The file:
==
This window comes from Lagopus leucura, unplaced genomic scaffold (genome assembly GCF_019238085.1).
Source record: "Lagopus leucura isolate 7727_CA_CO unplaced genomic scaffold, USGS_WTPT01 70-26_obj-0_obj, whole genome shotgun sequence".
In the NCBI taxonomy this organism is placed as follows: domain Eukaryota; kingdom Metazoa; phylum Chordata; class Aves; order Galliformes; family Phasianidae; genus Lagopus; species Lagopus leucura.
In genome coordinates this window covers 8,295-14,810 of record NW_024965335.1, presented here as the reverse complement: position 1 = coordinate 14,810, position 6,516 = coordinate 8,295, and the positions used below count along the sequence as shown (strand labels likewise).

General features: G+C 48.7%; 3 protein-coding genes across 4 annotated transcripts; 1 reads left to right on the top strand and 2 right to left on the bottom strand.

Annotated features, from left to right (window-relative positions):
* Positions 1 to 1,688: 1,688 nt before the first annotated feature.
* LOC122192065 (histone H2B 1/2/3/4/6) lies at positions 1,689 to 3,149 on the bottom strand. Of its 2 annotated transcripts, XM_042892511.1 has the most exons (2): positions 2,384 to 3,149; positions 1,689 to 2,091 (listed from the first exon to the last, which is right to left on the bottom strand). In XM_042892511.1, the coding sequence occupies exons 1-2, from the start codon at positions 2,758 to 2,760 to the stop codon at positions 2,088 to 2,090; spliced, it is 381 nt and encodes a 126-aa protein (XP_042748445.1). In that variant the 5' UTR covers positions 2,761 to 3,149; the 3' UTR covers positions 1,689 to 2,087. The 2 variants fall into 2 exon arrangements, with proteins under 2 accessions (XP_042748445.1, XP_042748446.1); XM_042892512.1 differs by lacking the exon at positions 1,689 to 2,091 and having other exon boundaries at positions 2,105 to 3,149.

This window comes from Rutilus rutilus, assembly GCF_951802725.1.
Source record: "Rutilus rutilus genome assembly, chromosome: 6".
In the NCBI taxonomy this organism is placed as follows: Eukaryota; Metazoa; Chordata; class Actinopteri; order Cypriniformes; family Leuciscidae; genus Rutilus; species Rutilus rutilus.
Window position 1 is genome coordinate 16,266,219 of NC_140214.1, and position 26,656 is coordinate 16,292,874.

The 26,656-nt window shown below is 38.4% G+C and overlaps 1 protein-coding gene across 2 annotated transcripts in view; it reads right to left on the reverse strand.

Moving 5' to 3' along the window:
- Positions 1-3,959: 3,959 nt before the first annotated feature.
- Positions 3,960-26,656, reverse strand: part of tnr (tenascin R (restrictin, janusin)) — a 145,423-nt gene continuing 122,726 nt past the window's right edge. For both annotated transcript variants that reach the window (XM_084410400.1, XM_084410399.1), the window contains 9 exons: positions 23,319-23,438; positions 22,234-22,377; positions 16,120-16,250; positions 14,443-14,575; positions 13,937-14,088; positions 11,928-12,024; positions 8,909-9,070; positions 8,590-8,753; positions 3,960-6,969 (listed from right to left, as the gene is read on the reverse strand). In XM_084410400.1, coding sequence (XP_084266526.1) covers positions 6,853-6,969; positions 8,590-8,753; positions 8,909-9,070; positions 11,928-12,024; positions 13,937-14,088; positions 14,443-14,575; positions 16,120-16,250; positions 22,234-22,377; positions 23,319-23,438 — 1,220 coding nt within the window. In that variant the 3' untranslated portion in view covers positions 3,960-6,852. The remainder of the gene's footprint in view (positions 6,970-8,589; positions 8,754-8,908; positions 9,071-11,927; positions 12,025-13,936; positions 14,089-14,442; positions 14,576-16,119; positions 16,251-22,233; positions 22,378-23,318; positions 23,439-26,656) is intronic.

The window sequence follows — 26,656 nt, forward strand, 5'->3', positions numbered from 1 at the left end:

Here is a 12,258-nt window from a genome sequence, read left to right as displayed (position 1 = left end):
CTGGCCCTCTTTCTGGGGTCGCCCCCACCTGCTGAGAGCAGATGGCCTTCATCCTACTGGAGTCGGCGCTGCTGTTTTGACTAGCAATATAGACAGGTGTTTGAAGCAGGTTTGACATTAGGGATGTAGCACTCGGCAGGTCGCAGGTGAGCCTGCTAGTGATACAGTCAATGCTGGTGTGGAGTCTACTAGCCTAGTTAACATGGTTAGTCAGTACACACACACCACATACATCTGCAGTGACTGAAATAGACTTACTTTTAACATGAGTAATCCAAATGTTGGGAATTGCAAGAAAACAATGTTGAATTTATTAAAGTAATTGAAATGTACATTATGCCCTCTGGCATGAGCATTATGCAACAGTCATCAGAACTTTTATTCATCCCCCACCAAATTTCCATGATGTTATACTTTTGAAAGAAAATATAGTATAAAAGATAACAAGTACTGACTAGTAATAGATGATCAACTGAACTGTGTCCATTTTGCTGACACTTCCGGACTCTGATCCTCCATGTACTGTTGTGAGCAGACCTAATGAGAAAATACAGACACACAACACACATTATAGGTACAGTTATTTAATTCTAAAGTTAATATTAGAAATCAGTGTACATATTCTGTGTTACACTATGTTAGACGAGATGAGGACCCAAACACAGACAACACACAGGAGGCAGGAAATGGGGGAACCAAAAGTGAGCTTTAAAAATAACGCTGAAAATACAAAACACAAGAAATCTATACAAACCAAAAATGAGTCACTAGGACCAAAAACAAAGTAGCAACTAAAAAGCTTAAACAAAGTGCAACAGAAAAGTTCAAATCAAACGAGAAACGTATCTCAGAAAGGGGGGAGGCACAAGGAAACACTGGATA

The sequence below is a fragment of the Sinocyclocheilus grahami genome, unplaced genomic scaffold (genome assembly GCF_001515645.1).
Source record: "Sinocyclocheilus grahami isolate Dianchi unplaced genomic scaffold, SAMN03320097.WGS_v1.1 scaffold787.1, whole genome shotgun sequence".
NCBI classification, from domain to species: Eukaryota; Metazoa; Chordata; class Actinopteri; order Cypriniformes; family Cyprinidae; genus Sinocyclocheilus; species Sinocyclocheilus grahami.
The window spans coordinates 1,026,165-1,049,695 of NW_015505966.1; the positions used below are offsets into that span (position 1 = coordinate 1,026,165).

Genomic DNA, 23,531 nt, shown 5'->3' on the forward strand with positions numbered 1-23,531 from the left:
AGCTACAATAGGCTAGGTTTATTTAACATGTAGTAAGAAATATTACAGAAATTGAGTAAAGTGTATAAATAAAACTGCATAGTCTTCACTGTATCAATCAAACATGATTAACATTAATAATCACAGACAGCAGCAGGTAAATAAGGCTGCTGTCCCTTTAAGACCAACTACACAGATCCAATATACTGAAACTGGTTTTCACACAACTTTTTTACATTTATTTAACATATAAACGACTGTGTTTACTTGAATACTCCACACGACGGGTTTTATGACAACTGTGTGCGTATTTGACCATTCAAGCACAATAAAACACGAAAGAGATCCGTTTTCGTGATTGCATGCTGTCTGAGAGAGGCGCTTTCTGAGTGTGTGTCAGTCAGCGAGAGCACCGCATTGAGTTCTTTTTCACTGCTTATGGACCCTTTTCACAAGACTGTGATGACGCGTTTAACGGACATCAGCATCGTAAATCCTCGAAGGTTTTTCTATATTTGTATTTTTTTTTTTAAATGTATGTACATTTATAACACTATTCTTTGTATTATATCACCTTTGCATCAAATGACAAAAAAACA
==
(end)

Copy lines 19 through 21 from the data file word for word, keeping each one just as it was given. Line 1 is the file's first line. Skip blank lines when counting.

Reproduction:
CTGGCCCTCTTTCTGGGGTCGCCCCCACCTGCTGAGAGCAGATGGCCTTCATCCTACTGGAGTCGGCGCTGCTGTTTTGACTAGCAATATAGACAGGTGTTTGAAGCAGGTTTGACATTAGGGATGTAGCACTCGGCAGGTCGCAGGTGAGCCTGCTAGTGATACAGTCAATGCTGGTGTGGAGTCTACTAGCCTAGTTAACATGGTTAGTCAGTACACACACACCACATACATCTGCAGTGACTGAAATAGACTTACTTTTAACATGAGTAATCCAAATGTTGGGAATTGCAAGAAAACAATGTTGAATTTATTAAAGTAATTGAAATGTACATTATGCCCTCTGGCATGAGCATTATGCAACAGTCATCAGAACTTTTATTCATCCCCCACCAAATTTCCATGATGTTATACTTTTGAAAGAAAATATAGTATAAAAGATAACAAGTACTGACTAGTAATAGATGATCAACTGAACTGTGTCCATTTTGCTGACACTTCCGGACTCTGATCCTCCATGTACTGTTGTGAGCAGACCTAATGAGAAAATACAGACACACAACACACATTATAGGTACAGTTATTTAATTCTAAAGTTAATATTAGAAATCAGTGTACATATTCTGTGTTACACTATGTTAGACGAGATGAGGACCCAAACACAGACAACACACAGGAGGCAGGAAATGGGGGAACCAAAAGTGAGCTTTAAAAATAACGCTGAAAATACAAAACACAAGAAATCTATACAAACCAAAAATGAGTCACTAGGACCAAAAACAAAGTAGCAACTAAAAAGCTTAAACAAAGTGCAACAGAAAAGTTCAAATCAAACGAGAAACGTATCTCAGAAAGGGGGGAGGCACAAGGAAACACTGGATA

The sequence below is a fragment of the Sinocyclocheilus grahami genome, unplaced genomic scaffold (genome assembly GCF_001515645.1).
Source record: "Sinocyclocheilus grahami isolate Dianchi unplaced genomic scaffold, SAMN03320097.WGS_v1.1 scaffold787.1, whole genome shotgun sequence".